A federal plan to build up to 18 veteran cemeteries by the end of 2017 is so far behind schedule that it will take a decade to complete the project, according to the Government Accountability Office.
The GAO found that the main obstacle to the Department of Veterans Affairs (VA) and its National Cemetery Administration (NCA) project has been buying land, noting that cost estimates for some sites have more than doubled since being proposed.
“It is commendable that the VA is focusing time and resources on this important issue of ensuring reasonable access for burial options to the country’s veteran population. But the bottom line is, we are concerned that their plans are taking longer and costing significantly more than they originally thought,” Diana Maurer, director of the GAO’s Defense Capabilities and Management team, told The Washington Times.
The new cemeteries include urban and rural locations and have been proposed for California, Idaho, Illinois, Indiana, Maine, Montana, Nevada, New York, North Dakota, Utah, Wisconsin, Wyoming. As of late last month, new cemeteries had been completed in only two locations — Laurel, Montana, and Fargo, North Dakota.
The GAO report comes after the Army last month announced new rules to restrict who can be buried at Arlington National Cemetery, which is running out of space for gravesites.
Under current Army regulations, nearly all of the nation’s 22 million living service members and veterans are eligible for burial at the cemetery. The new rules would limit in-ground burials only for presidents and vice presidents, those killed in action and certain decorated veterans. Veterans who retired from active duty will be able to have their cremated remains kept in above-ground urns.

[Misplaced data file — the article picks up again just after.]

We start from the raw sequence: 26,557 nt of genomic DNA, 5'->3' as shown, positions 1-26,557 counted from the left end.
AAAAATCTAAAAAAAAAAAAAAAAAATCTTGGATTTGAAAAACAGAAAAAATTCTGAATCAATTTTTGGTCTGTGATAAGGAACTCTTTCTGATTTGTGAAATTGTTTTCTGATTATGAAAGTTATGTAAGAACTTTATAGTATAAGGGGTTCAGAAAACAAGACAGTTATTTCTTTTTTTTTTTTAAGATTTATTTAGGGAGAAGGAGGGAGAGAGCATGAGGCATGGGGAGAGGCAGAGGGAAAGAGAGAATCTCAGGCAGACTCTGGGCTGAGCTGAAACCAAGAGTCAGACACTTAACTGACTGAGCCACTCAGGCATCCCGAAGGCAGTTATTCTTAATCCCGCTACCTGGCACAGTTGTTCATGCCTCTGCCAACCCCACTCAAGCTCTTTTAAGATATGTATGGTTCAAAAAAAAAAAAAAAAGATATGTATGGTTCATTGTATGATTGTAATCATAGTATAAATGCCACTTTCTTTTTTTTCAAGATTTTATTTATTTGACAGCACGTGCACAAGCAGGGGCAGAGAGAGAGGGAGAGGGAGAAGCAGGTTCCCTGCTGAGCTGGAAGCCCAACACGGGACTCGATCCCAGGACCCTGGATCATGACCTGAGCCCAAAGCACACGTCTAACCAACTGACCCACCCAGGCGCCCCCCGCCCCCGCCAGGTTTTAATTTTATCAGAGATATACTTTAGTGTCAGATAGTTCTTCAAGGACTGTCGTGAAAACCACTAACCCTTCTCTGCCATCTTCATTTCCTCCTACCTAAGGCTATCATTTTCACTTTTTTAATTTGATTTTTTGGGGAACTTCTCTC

The proposed restrictions are expected to keep the cemetery, which has an average of 25 burials a day, functional for another 150 years.
The Army manages Arlington National Cemetery, while the Department of Veterans Affairs is responsible for 137 cemeteries in 40 states.
The VA’s program to build additional burial grounds stemmed from a study it undertook earlier this decade that found “approximately 10 percent of the veterans in the United States, or over 2.1 million veterans, did not have reasonable access to burial options in a veterans cemetery.”
Officials then defined reasonable access to a cemetery within 75 miles of a veteran’s residence, with a goal of building up to 18 graveyards to meet that standard. The project was intended to conclude in 2017, Ms. Maurer said.
According to the GAO, cost estimates for those cemeteries have increased by more than 200%, from about $7 million to $24 million.
National Cemetery Administration officials admitted they “might have overstated” their goals for completing the project by 2017, the GAO said.